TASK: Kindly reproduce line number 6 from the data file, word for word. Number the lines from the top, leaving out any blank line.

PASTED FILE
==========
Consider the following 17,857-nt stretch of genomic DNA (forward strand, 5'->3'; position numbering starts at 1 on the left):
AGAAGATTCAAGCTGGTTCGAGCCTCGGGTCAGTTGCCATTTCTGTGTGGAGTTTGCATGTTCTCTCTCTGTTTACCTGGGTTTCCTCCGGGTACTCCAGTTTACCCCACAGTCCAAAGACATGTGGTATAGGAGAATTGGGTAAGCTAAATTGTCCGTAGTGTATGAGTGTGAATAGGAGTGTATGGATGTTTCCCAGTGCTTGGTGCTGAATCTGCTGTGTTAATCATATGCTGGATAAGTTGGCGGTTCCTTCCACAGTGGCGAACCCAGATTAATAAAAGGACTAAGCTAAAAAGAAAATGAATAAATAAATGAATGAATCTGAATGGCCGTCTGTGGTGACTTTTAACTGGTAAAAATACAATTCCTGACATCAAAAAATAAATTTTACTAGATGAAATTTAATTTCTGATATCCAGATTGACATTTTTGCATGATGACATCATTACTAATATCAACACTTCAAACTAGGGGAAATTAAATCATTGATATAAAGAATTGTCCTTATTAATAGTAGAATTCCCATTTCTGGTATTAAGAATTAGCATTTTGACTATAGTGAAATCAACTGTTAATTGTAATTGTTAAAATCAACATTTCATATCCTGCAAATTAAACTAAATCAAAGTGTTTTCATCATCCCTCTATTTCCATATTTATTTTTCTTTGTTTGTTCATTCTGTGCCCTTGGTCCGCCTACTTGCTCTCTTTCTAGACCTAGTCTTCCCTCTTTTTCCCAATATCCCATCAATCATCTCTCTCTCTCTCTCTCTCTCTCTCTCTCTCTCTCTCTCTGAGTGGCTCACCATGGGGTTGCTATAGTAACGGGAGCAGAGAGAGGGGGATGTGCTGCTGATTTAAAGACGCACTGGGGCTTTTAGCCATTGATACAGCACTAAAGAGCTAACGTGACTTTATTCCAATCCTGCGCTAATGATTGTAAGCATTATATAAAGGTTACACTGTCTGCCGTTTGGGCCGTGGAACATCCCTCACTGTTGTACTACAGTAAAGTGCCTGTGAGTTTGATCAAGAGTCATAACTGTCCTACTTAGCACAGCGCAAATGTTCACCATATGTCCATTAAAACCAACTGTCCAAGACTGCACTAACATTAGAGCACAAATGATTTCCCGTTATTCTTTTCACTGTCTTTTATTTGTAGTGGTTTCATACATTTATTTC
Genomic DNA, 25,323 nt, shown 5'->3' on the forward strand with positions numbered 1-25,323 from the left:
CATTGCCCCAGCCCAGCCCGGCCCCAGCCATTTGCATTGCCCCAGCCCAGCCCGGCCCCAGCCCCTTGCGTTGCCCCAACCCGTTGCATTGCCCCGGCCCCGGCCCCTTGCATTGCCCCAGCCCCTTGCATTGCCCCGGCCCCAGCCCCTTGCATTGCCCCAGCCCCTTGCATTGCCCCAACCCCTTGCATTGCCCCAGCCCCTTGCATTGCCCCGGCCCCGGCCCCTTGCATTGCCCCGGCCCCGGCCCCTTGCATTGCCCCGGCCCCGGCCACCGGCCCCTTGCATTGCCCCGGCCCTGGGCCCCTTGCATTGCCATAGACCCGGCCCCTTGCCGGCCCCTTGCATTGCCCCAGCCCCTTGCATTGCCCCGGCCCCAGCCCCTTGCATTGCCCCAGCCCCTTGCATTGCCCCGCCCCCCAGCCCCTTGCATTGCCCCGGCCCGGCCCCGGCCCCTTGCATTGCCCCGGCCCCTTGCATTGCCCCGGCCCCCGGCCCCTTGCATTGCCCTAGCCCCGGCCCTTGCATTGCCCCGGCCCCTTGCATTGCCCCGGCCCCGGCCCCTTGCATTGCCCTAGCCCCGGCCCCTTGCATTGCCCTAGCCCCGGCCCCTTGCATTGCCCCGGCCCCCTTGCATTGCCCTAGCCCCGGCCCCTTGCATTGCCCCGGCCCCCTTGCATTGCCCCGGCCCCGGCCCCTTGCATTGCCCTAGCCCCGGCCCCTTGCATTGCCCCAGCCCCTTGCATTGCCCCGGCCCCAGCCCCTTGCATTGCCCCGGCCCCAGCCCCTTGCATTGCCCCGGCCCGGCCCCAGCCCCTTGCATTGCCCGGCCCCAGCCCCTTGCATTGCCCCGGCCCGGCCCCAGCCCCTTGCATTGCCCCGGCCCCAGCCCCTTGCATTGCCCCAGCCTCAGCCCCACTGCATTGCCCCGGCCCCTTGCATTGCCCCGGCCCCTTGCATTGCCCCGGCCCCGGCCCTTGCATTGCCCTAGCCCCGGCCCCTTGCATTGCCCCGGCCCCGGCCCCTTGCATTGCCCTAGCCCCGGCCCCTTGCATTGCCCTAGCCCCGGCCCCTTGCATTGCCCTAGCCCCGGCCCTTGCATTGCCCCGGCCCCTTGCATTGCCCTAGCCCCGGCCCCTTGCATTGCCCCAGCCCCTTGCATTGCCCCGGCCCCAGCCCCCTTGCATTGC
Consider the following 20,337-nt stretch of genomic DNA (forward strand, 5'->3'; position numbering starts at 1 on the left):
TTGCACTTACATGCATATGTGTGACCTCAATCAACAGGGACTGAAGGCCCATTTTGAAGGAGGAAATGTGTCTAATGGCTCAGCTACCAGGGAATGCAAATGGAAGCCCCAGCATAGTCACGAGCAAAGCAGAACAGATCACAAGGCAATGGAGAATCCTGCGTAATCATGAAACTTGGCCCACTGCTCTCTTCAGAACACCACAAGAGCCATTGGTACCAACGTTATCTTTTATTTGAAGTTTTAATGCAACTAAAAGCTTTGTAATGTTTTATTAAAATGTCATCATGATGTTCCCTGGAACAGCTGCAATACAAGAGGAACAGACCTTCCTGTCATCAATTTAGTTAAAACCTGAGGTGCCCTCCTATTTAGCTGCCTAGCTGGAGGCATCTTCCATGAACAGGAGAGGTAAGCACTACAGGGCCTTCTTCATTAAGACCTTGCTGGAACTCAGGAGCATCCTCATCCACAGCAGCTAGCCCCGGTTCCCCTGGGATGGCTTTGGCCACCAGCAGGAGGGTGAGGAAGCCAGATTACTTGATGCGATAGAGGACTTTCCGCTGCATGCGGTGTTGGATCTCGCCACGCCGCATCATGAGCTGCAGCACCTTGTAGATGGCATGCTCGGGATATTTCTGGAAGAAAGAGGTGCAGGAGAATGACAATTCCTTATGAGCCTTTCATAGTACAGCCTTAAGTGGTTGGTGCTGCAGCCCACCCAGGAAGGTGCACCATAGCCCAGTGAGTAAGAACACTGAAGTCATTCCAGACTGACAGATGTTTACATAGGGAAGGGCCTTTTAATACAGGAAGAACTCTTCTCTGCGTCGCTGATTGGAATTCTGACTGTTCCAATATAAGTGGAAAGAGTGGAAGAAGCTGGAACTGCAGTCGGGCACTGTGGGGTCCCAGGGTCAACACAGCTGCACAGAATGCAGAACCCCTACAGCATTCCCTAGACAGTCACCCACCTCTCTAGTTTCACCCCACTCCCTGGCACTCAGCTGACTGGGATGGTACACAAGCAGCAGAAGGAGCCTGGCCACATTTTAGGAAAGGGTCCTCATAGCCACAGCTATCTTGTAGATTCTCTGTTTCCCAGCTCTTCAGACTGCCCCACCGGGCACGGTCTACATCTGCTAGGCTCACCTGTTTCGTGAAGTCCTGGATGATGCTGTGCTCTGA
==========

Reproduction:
TTGCACTTACATGCATATGTGTGACCTCAATCAACAGGGACTGAAGGCCCATTTTGAAGGAGGAAATGTGTCTAATGGCTCAGCTACCAGGGAATGCAAATGGAAGCCCCAGCATAGTCACGAGCAAAGCAGAACAGATCACAAGGCAATGGAGAATCCTGCGTAATCATGAAACTTGGCCCACTGCTCTCTTCAGAACACCACAAGAGCCATTGGTACCAACGTTATCTTTTATTTGAAGTTTTAATGCAACTAAAAGCTTTGTAATGTTTTATTAAAATGTCATCATGATGTTCCCTGGAACAGCTGCAATACAAGAGGAACAGACCTTCCTGTCATCAATTTAGTTAAAACCTGAGGTGCCCTCCTATTTAGCTGCCTAGCTGGAGGCATCTTCCATGAACAGGAGAGGTAAGCACTACAGGGCCTTCTTCATTAAGACCTTGCTGGAACTCAGGAGCATCCTCATCCACAGCAGCTAGCCCCGGTTCCCCTGGGATGGCTTTGGCCACCAGCAGGAGGGTGAGGAAGCCAGATTACTTGATGCGATAGAGGACTTTCCGCTGCATGCGGTGTTGGATCTCGCCACGCCGCATCATGAGCTGCAGCACCTTGTAGATGGCATGCTCGGGATATTTCTGGAAGAAAGAGGTGCAGGAGAATGACAATTCCTTATGAGCCTTTCATAGTACAGCCTTAAGTGGTTGGTGCTGCAGCCCACCCAGGAAGGTGCACCATAGCCCAGTGAGTAAGAACACTGAAGTCATTCCAGACTGACAGATGTTTACATAGGGAAGGGCCTTTTAATACAGGAAGAACTCTTCTCTGCGTCGCTGATTGGAATTCTGACTGTTCCAATATAAGTGGAAAGAGTGGAAGAAGCTGGAACTGCAGTCGGGCACTGTGGGGTCCCAGGGTCAACACAGCTGCACAGAATGCAGAACCCCTACAGCATTCCCTAGACAGTCACCCACCTCTCTAGTTTCACCCCACTCCCTGGCACTCAGCTGACTGGGATGGTACACAAGCAGCAGAAGGAGCCTGGCCACATTTTAGGAAAGGGTCCTCATAGCCACAGCTATCTTGTAGATTCTCTGTTTCCCAGCTCTTCAGACTGCCCCACCGGGCACGGTCTACATCTGCTAGGCTCACCTGTTTCGTGAAGTCCTGGATGATGCTGTGCTCTGA